A contact of David’s has suggested that the men are gunners in an artillery unit, the main clues being the foreground cannon, insignia above the sergeant’s stripes, shape of the caps and the buttons. Now we’d like to know to which regiment this unit belonged.

Gaston was born in 1858 in Liverpool. The photograph was, therefore, probably taken any time from about 1875 onwards. Any ideas please?

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Great grandfather Victor in Uniform Liverpool REVERSE_1

By the kind diligence of cousin Viv, we were able to obtain a facsimile of the rear of the card on which Victor’s photograph was mounted. A copy was sent to Ron and he has dated the image to between 1880 and 1886, which would make Victor at least  57 years old. Not a great leap for Kahnkind but every snippet offers potential benefits. Thanks to all concerned.

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Genealogical research doesn’t have to be purely about members of our specific family tree. Fascinating perspectives can occasionally be uncovered through researches into dimly related subjects. For example, DK has looked into the history of a Liverpool photographer named Vandyke, the one for whom our Victor posed so proudly in his ‘Cunard’ uniform.

Like Victor, Aaron Vandyke was a German Jew, being born about 1843 in the Hanover district. Perhaps around the same time as Victor, Aaron arrived in Liverpool and in 1867 established a photography studio in partnership with a Richard Brown. The business seemed successful, although the partnership was dissolved 10 years later and each partner set up his own studio in the city.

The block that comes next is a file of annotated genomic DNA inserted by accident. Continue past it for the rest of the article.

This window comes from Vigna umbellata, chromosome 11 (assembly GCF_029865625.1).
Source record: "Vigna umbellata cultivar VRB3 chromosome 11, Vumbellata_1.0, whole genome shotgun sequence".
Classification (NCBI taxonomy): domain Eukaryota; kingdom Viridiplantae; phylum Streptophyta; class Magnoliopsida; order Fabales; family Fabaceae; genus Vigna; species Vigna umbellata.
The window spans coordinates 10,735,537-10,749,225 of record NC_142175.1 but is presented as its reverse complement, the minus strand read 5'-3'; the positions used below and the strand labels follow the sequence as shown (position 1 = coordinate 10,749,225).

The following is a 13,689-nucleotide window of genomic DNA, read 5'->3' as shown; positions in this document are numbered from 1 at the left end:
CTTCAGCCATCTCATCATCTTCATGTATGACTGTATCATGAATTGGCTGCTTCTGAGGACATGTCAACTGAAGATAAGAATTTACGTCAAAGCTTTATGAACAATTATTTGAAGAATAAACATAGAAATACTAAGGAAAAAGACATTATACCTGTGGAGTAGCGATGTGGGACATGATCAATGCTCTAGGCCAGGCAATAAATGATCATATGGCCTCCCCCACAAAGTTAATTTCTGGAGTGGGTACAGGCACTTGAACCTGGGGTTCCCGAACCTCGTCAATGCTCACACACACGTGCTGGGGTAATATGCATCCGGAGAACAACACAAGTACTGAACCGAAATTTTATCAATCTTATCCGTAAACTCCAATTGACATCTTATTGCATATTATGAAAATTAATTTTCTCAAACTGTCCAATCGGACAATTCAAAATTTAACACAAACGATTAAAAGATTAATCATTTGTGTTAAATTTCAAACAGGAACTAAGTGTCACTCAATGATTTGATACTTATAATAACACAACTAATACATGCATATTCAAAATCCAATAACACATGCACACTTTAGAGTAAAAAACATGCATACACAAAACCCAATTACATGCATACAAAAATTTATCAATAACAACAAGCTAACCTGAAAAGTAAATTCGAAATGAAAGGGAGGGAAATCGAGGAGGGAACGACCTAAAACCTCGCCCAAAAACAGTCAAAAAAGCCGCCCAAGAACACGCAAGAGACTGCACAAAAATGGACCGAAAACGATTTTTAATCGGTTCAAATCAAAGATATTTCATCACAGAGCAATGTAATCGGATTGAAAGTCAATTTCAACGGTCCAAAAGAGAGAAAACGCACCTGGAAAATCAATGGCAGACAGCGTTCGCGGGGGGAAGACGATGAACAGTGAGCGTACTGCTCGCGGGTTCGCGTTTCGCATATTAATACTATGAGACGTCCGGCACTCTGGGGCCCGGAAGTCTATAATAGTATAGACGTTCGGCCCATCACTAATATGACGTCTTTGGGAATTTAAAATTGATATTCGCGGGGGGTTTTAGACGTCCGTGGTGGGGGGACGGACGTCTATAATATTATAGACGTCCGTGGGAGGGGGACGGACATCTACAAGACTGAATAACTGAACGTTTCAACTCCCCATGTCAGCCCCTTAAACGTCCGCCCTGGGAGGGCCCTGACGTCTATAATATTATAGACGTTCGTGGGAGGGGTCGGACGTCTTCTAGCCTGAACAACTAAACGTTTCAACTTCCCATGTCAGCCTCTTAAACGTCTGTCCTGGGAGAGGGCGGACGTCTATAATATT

Vandyke traded from Bold Street and his business expanded until 1892 when Aaron died at the age of 49. The studio continued under the name of Vandyke until at least 1902, probably operated by Aaron’s son Sidney before the allure of migration to the USA became irresistible.

What this tells us is that the photograph of Victor Kahn was certainly taken between 1877 and 1899 (when Victor died). The image we possess clearly blazons the studio as Vandyke and for the first ten years the business was known as Vandyke & Brown. Using the expertise of Ron at the cartedevisite website, we narrowed the dating of Victor’s pose to sometime after 1880. If we possessed the original card-mounted photograph, we could undoubtedly have defined a much narrower spread of dates, perhaps even pinpointing the precise year.

However, Ron didn’t give up at that point. He consulted a contact, a fashion historian. She ventured that judging by the neat trim of the beard, the photograph could well have been taken in the late 1880s or even 1890. How much can be gleaned from a modest image!